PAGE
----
Starting Your Wine Cellar

By Gary Twining

For those who have dreamed of owning a wine cellar but have considered it impractical and out of reach, I have great news for you: it is well within your means and, realistically, makes a lot of sense!

Fine wines are not released at their peak. The producers and distribution chain can’t afford to keep them around until the bottles are at their ultimate drinkability, and most consumers could not afford the increased price when the wine is fully mature. Establishing a cellar enables you to mature wine to your tastes, along with other advantages.

You can save money. Purchasing wine at its first and least expensive release, buying on sale and taking advantage of quantity discounts accomplish this. Having storage room ensures you can stash specific releases that sell out quickly. The cellar will save you last-minute trips for unexpected visitors and you will have wine on hand when you host a party. Your cellar will control storage conditions and product quality. All of these reasons are ample justification to start thinking about establishing your cellar right away.

A wine cellar does not have to be a true basement, though many of us have space under the house that can be used for wine storage. Your “cellar” can be a closet away from the outside wall, a small cubby that is seldom disturbed or a rack in a cupboard. This being said, avoid crawl spaces and locations on the outer wall of the dwelling, as their temperature often fluctuates widely and quickly, which can damage the wine.

What conditions should you create for your wines? First is a stable temperature range between 55 and 70 degrees Fahrenheit (this can slowly fluctuate over a long period, as with the change of seasons that occurs in most basements). Aging is a chemical reaction, and cold slows maturation while heat speeds it up. The goal is to be within that ideal range so the wine matures at a reasonable rate for drinkability and complexity without burning off its flavor.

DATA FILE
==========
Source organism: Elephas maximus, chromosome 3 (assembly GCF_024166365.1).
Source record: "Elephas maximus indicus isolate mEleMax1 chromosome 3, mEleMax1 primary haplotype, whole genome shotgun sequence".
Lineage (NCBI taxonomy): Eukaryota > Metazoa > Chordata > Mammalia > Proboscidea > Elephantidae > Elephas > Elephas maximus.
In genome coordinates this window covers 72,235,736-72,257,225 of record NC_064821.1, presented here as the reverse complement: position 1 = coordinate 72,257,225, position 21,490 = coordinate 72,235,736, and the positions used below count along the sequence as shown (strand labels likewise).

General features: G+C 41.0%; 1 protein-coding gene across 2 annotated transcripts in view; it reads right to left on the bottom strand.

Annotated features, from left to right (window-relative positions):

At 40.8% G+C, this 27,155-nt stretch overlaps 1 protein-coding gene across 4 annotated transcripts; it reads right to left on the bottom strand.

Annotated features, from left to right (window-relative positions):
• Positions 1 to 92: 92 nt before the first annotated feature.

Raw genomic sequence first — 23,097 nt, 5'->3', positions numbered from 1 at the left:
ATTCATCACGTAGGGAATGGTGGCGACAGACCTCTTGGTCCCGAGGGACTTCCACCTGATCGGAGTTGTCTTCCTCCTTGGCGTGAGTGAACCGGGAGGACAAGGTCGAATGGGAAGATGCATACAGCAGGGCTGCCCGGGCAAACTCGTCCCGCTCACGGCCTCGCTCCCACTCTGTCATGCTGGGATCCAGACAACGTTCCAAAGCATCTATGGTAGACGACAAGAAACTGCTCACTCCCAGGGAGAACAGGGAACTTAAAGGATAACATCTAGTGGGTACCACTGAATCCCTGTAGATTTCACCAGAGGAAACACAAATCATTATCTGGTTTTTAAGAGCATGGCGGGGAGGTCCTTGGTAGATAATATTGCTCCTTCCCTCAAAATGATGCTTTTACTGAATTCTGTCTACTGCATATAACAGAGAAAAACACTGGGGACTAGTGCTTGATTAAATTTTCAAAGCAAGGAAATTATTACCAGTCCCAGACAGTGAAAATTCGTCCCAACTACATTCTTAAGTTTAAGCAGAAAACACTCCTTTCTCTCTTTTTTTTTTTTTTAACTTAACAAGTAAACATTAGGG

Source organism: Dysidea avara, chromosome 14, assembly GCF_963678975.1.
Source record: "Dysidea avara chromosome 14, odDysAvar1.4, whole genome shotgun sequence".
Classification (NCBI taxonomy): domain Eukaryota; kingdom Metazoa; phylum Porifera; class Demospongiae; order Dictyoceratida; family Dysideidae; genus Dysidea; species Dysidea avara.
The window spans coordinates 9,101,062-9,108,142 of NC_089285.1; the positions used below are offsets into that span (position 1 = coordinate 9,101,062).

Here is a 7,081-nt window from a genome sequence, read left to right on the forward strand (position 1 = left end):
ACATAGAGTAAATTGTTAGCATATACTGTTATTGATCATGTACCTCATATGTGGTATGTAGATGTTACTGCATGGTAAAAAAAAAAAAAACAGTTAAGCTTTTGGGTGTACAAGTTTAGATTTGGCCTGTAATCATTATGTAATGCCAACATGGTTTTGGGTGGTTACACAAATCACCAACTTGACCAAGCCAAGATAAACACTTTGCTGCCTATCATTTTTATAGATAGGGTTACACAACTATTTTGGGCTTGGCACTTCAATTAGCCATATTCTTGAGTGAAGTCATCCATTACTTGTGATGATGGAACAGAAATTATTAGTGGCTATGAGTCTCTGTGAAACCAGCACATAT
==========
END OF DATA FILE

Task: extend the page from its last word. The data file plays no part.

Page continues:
Second, try to avoid direct sunlight on the bottles or the storage area. Sunlight translates into heat and will cause temperature fluctuations in the bottles, which can push corks and damage the wine through heat and oxidation by breaking the bottle’s seal.

Many wine bottles still use natural cork closures. Lay these bottles perfectly horizontal with their labels upright (which will ensure any sediment is directly opposite the label). Laying the bottles on their sides will keep the corks wet and expanded (cork swells when wet) to prevent oxidation, and 60- to 70-percent humidity in the room will prevent the cork from losing its seal at the open end of the bottle. Bottles with plastic corks and screw caps can be stored upright.

Finally, letting the wine sit undisturbed will enable it to mature gently, and an odor-free environment will prevent transferring “off” characters to the wine.

Which wines should you buy for your cellar? Any styles, types and origins that please your tastes! You could specialize, for example, by laying away California Cabernets or Cabernet-based wines from around the world. Some collectors focus on a region, such as Bordeaux or Burgundy. My suggestion is to start with your tastes. Then purchase for your most frequent visitors’ tastes and select wines to pair with an aperitif, white wine, red wine and dessert courses for a formal meal.

Your wine cellar can be as limited or expansive as you wish, limited only by your budget and storage area. Simply remember you will have to rotate and drink your collection before you run out of room.

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Our goal is to educate, in a reader-friendly fashion, and take the intimidation out of wine, beer and spirits in order to enhance its enjoyment.


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